Think about it. Islamic State, for as long as the internet is free and open, will always have venerable channels to disseminate its propaganda. Its own websites, forums, chat rooms, and other dark spots of solitude to distribute media in the effort to attract new followers and believers.

But the ones who don't follow the news closely, those pinned to social media like Twitter and Facebook, is the crowd we should be more concerned about informing regarding IS and its atrocities. Vile, inhumane, and disgusting, yes -- but a lack of information by the free world is exactly what IS is hoping for. Secrecy of its horrors, and apathy among the general distant populace, is the key to IS continuing its rampage with impunity.

These throwback vermin relish in keeping their horrors secret from the greater society, preaching primarily to impressionable disaffected Muslims in regions of high unemployment with nowhere else to turn but Sharia. Just like Hitler's forces perfected mass murder under the guise of normalcy, these cockroaches have no lesser goal than planting their flag on the White House one day if given the chance.

It was vowed by the free world that the horrors of the Holocaust would never ever be allowed to repeat. "Never Again" became the unofficial slogan of the pact the free world committed to in forever preventing another such widescale atrocity.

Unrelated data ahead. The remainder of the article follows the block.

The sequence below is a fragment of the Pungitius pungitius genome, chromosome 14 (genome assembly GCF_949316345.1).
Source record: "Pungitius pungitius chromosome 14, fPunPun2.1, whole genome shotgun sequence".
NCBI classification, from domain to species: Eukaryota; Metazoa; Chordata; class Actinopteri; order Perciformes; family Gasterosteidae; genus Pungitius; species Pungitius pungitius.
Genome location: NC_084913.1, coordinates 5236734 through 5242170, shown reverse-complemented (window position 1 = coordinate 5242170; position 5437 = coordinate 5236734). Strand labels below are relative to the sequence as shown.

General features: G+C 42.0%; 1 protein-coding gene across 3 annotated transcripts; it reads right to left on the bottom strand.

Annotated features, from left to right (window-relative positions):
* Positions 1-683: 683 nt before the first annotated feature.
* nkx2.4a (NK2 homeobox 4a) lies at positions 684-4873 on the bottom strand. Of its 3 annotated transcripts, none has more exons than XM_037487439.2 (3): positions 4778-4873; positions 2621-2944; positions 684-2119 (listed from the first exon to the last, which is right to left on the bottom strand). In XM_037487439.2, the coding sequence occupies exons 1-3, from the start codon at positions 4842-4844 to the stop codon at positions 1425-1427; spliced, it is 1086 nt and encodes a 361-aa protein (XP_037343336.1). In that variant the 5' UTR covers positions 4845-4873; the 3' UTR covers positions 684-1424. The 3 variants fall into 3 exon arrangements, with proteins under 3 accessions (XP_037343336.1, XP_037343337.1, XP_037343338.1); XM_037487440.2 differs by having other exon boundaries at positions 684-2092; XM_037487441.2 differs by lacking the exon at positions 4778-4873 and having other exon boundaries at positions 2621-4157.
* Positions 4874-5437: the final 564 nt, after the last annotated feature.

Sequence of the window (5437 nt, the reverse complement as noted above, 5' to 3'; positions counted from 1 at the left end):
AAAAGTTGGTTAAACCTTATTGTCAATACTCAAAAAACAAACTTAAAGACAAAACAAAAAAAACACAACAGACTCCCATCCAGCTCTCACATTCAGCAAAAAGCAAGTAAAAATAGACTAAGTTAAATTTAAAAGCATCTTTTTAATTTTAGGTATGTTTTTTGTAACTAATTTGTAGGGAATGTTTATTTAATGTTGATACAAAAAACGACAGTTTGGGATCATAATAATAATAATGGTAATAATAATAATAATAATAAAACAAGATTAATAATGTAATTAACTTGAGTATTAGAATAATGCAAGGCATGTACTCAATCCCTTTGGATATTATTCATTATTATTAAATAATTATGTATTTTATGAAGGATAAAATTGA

But the sad truth is that IS is succeeding in its goals to wipe out "apostates" and those who oppose its tortuous reign. A UN report released last year provided numbers of about 24,000 Iraqi civilians being killed at their hands -- in just the first eight months of 2014, mind you.

And the map of territory that this marauding religious army covers continues to expand as well, as documented by the BBC online.

I'm fully in belief that knowledge is power when its comes to arming the free world with intellectual ammo. Hitler expanded his ideology and control at a time when there was no such thing as the internet, social media, and Twitter hashtags. Documentaries like Night Will Fall, recently played on HBO, place on full display the horrors and atrocities committed at the hands of the Nazi regime. And so we said, Never Again.